Liz Barnes is the co-owner and winemaker at Star Lane Winery where she makes all the wines by hand with what can only be described as true passion, dedication and a heart-felt love of the entire process. Read her fabulous story here!
When, why and how did you first enter the wine industry?
My husband and I first settled in the Beechworth region in 1994 that was when we purchased our property. We selected the site knowing that it was going to be a fantastic site for Merlot and Shiraz grapes. My husband Brett has a green thumb and so it was natural for him to pursue a career in Viticulture. Beechworth tourism had just started to take off at this time so it was a bonus that our site was so close to Beechworth. We then did a lot of research into the best available phylloxera resistant clones, site selection on our property, orientation and a multitude of other variables before planting the vineyard in 1997. Our very first vintage was in 2001.
Where has your career taken you so far?
I have had the absolute privilege of having Rick Kinzbrunner from Giaconda as a mentor. I was given the opportunity to work, learn and observe Rick’s winemaking techniques at his winery as well as having him come to my winery to assist me with my winemaking. His assistance was invaluable and gave me an incredible start to my winemaking career.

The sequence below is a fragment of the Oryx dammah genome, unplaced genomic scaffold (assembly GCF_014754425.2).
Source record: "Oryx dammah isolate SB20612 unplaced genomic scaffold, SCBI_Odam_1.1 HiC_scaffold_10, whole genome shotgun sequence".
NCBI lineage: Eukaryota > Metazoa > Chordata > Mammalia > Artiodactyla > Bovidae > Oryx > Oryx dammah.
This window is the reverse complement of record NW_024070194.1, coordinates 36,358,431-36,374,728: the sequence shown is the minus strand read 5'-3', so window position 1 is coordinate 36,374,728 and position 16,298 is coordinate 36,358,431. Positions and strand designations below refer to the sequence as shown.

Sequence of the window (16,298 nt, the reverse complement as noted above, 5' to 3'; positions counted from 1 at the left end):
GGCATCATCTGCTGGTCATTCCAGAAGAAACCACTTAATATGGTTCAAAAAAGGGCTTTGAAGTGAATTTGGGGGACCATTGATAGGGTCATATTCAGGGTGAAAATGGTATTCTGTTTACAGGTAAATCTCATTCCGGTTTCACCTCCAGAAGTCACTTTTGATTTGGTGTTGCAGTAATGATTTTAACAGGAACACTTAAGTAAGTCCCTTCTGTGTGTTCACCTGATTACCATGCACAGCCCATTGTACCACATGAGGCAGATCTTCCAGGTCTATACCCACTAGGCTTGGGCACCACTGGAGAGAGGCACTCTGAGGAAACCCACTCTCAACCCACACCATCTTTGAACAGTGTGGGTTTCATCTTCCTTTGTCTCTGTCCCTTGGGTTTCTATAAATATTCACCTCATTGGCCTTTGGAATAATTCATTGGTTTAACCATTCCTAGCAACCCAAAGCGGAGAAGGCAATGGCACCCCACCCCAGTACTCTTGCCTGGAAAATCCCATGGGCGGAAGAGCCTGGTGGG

You are the Winemaker at Star Lane Winery. Can you tell us the story of why, when and how this happened?
We initially sold on the fruit from our vineyard and kept a small amount of fruit back in which a contract winemaker processed into wine on our behalf. I could see different directions in which I wanted to go with winemaking and so I decided to study winemaking so that I could have full control and be able to make the wine myself in the way in which I wanted it to be made. So we built the winery on our property in 2004 and I had my first vintage in 2005.
What is the philosophy behind Star Lane Winery?
We have the philosophy that a wine made with minimum intervention allows the terroir to shine through and produces a wine that is unique, individual and complex.
I also believe that some of the best wines in the world are made from a combination of a harmonious blend of art and science.
What grape varieties do you make wine from at Star Lane Winery? And where are they sourced from?
All of our fruit is estate grown. The Merlot and Shiraz are grown on the site where the winery is and we also have a site a couple of kilometres away at our business partners property Rex Lucas’s place which is on the granite soil and that is where the Sangiovese and Nebbiolo, our Italian varietals are grown.
What are your personal favourites from those you produce, and why?
My absolute favourite wine that we produce is our Elements Shiraz. This wine is quite unique in the fact that we age the wine in Red Gum barrels (Australian hardwood timber). It’s a really fascinating wine with just a hint of eucalypt enough to provide it with “a taste of Australia” but it is still a serious well balanced wine. It holds a special place in my heart as my family had been in the red gum timber milling industry for four generations and I have a love and passion for this beautiful timber. We utilise recycled red gum timber for our barrels and also for the red gum timber box it is packaged in along with Marino wool fleece.